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Given a coin with an unknown bias and the observation of $N$ heads and $0$ tails, what is expected probability that the next flip is a head?

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What are your feelings about Bayesian priors? – Gerry Myerson Apr 11 '12 at 0:25
I think that is what I'm looking for, but don't know where to start. I tried using EM, but I think the equation is unsolvable with 0 observations of tails. – Mark Apr 11 '12 at 0:33
I came across this:… But I'm not too sure what to put in for $r$ – Mark Apr 11 '12 at 1:01

3 Answers 3

up vote 5 down vote accepted

This is the same as taking some unknown $p$ from $[0,1]$ and then saying that all $X_i$ uniformly independently distributed over $[0,1]$ ended up smaller than $p$ (or that $p$ was the largest of $X_i$). If all biases are equally probable (i.e. $p$ is also uniformly distributed over $[0,1]$) then the probability in question equals

$$P(X_{N+1} < p\ |\ X_1 < p, \ldots, X_N < p) = \frac{P(\bigcap_i^{N+1} X_i < p)}{P(\bigcap_i^{N} X_i < p)}$$

but $\{X_1, X_2, \ldots, X_{N+1}, p\}$ are independent, so the result is

$$ \frac{\int_0^1 p^{N+1} \, dp}{\int_0^1 p^N \, dp} = \frac{N+1}{N+2}$$

Maybe that will help ;-)

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That's rather surprising, since it says that if I flip the coin once and get a head, the result is 2/3. But experience says that if I do that, the result should actually be 1/2. – MJD Apr 11 '12 at 5:21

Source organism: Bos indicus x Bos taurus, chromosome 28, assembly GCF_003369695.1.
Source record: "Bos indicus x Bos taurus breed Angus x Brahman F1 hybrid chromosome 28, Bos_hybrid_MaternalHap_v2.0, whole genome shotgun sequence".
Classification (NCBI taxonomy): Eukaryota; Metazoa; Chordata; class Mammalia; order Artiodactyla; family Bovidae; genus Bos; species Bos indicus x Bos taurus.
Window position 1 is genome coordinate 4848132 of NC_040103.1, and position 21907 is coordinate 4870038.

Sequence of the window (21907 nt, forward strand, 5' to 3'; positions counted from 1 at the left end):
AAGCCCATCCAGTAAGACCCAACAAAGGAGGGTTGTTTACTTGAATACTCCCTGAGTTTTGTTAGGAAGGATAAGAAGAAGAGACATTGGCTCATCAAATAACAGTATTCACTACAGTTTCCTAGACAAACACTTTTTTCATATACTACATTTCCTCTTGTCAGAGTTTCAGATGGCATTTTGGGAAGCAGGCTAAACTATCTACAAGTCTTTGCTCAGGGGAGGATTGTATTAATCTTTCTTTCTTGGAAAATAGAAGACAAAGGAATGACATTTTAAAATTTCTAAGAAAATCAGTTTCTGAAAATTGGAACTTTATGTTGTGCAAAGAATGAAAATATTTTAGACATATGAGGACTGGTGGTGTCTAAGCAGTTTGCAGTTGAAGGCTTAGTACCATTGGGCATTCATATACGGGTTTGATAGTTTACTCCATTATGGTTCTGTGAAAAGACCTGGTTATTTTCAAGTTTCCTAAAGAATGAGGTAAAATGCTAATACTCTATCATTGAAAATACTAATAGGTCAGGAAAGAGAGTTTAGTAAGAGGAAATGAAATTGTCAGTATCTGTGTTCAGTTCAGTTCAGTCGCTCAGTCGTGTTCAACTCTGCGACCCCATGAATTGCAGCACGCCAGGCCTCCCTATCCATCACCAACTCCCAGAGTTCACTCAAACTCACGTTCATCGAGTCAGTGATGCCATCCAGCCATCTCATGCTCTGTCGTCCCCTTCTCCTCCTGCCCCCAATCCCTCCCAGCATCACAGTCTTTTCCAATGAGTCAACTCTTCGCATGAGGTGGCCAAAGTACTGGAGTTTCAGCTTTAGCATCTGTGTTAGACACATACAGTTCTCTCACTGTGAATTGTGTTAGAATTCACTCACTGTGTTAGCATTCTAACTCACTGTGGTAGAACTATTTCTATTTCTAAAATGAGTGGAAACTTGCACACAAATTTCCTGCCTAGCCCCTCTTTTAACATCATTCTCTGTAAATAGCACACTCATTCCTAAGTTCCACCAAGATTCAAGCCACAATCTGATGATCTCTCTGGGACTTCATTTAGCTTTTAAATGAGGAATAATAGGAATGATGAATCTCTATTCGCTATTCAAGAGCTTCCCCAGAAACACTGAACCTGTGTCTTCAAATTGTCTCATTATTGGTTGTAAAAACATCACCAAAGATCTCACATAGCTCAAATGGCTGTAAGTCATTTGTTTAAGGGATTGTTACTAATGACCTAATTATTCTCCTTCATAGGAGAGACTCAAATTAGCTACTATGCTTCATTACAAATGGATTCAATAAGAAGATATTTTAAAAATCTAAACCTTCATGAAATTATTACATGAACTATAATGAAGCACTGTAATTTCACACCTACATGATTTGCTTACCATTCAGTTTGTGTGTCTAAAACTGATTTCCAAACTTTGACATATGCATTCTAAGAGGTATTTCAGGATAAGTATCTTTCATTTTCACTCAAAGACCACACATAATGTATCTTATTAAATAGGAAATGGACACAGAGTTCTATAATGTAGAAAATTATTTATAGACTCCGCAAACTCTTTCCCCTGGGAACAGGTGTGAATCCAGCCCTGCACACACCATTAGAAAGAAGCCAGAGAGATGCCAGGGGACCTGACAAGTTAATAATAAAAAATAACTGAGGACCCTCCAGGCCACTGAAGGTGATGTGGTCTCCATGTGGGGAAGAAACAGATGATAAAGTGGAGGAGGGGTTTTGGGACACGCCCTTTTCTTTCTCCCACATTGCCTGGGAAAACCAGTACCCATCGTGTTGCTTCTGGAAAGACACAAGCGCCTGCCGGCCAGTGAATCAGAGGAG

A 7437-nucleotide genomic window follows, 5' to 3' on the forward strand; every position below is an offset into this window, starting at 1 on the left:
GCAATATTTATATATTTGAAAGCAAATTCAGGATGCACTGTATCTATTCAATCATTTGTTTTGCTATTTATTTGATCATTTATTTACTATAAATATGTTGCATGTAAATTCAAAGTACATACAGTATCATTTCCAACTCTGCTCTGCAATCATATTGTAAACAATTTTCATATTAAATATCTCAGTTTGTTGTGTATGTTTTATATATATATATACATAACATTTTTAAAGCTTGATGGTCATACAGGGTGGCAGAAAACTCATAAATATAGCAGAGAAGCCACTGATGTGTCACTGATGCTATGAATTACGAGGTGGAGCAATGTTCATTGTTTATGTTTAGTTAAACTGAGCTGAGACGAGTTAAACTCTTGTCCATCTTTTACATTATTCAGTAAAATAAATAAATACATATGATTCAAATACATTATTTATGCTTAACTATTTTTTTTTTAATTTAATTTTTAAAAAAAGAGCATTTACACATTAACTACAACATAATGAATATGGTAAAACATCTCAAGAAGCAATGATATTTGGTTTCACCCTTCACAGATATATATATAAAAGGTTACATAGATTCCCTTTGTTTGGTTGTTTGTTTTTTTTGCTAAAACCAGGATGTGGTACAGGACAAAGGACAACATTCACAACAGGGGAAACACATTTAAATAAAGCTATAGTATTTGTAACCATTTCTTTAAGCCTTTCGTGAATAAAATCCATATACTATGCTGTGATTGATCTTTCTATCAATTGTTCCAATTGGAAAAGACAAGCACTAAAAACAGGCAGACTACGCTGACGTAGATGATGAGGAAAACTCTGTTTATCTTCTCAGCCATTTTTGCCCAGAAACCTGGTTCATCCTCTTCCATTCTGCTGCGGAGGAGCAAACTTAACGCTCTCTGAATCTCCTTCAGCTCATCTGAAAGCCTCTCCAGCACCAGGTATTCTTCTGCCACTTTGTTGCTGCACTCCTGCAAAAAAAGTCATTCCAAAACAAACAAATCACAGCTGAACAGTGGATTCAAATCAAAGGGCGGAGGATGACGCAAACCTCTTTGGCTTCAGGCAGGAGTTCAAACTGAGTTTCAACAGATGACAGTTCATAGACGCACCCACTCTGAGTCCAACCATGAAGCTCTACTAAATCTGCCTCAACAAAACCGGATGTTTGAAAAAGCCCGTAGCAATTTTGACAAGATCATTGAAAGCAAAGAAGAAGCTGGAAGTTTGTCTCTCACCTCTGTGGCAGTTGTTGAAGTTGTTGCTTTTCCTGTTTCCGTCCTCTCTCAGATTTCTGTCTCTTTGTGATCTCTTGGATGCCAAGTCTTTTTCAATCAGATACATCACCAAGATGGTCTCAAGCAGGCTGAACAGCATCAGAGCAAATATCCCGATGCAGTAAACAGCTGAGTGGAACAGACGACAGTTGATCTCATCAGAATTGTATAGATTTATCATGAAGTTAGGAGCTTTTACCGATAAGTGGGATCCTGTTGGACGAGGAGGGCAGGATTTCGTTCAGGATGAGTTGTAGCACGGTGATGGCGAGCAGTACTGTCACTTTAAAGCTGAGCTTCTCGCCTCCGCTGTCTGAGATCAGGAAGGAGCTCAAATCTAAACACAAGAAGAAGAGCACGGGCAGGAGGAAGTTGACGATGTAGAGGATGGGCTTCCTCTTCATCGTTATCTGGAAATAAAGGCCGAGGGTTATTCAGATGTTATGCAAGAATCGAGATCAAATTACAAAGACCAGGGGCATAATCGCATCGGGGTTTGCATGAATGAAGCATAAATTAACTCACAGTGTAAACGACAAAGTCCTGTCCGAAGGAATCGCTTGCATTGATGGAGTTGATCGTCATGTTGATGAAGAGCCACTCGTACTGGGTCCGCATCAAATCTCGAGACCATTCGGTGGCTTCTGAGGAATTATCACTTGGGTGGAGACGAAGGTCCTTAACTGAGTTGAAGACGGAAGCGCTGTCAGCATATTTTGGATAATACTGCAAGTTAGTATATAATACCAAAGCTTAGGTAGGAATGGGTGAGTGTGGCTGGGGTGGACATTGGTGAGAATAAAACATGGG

@MJD: That's because most coins you've flipped have probably been more or less fair, so your experience has a strong prior bias towards $p \approx \frac12$. Thus, the implicit flat prior assumed by the Rule of Succession doesn't really match your experience well. – Ilmari Karonen Jul 16 at 19:21

This question does not have a well-defined mathematical answer unless you have a prior probability distribution on the coin's bias. In the 18th century, Laplace considered the probability that the sun will rise tomorrow, given that it's risen every day during the 6000 years the universe has existed. He started with a probability distribution on the "bias", saying there is an unknown number $p$ between $0$ and $1$ such that the probability that the sun will rise on any given day, given that one knows with certainty the value of $p$, is $p$. He said $p$ is uniformly distributed between $0$ and $1$. And then he derived Laplace's rule of succession. I wrote a derivation of that rule in one of my answers here; I'll see if I can find it.

Later note: I found it: Estimating a probability of head of a biased coin

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Note that it is currently widely accepted that the estimate given above for the number of days on which the sun has risen is off by about 6 orders of magnitude. – Gerry Myerson Apr 11 '12 at 4:35
@GerryMyerson : Indeed, Augustine of Hippo, around the year 400, wrote that the book of Genesis is not to be construed literally. – Michael Hardy Apr 11 '12 at 15:50

I think this is answered in in the more generally section.

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I don't think that helps as I need to solve for p. Though thanks for pointing out that site, I should probably ask the question over there – Mark Apr 11 '12 at 0:51

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